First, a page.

of which history has preserved the account or memory. I refer to the establishment of the united states of North-America. We saw the people assembled to elect deputies, for the avowed purpose of framing the constitution of a new empire. We saw this deputation of the people deliberating and resolving upon a form of government, erecting a permanent legislature, distributing the functions of sovereignty, establishing and promulgating a code of fundamentai ordinances, which were to be considered by succeeding generations, not merely as laws and acts of the state, but as the very terms and conditions of the confederation; as binding not only upon the subjects and magistrates of the ftate, but as limitations of power, which were to control and regulate the future legislature. Yet even here much was presupposed. In settling the constitution many important parts were presumed to be already settled. The qualifications of the constituents who were admitted to vote in the election of members of congress, as well as the mode of ele&ing the representatives, were taken from the old forms of government. That was wanting from whick every focial union should fet off, and which alone makes the resolutions of the fociety the act of the in

dividual,

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dividual, the unconstrained consent of all to be bound by the decision of the majority; and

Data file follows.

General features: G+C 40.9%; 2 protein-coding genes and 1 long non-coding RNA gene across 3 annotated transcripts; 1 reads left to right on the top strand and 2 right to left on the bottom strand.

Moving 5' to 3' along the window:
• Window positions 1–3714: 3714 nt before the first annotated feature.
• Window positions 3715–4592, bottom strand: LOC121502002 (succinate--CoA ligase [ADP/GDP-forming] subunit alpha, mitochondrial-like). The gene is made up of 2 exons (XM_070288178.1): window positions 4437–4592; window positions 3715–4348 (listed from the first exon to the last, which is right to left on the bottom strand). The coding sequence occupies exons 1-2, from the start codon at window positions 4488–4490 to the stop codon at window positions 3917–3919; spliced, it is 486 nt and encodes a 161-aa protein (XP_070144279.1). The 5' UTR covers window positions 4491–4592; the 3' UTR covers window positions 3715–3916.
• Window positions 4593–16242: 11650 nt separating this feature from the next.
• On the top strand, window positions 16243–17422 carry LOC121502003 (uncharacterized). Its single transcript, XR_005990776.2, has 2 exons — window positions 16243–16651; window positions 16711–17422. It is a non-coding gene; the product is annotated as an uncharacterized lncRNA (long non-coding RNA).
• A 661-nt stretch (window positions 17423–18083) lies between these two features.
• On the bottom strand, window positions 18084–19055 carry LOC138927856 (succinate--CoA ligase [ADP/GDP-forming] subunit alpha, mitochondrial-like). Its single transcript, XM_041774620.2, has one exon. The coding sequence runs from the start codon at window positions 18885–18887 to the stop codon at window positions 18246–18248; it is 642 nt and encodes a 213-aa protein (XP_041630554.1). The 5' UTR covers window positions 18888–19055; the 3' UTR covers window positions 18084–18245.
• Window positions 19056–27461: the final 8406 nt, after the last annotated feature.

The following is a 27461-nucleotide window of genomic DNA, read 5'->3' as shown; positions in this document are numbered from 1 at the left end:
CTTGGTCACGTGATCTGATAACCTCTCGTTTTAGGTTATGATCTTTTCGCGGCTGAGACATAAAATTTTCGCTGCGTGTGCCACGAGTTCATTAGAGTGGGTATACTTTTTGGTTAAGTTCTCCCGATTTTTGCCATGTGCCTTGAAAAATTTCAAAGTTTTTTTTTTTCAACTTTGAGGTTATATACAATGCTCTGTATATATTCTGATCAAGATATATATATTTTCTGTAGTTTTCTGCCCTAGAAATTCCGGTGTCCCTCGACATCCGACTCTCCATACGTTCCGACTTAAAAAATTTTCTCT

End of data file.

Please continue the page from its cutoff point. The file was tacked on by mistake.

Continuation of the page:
yet, without this previous consent, the revolt, and the regulations which followed it, were compulfory upon diffentients.

But the original compact, we are told, is not proposed as a fakt, but as a fiction, which furnishes a commodious explication of the mutual rights and duties of sovereigns and subjects. In answer to this representation of the matter, we observe, that the original compact, if it be not a fact, is nothing; can confer no actual authority upon laws or magistrates; nor afford

any foundation to rights, which are suppofed to be real and existing. But the truth is, that in the books, and in the apprehension, of those who deduce our civil rights and obligations a pactis, the original convention is appealed to and treated of as a reality. Whenever the disciples of this system speak of the constitution; of the fundamental articles of the constitution; of laws being constitutional or unconstitutional; of inherent, unalienable, inextinguishable rights, either in the prince, or in the people; or indeed of any laws, usages, or civil rights, as transcending the authority of the subsisting legislature, or poffeffing a force and fanction fu.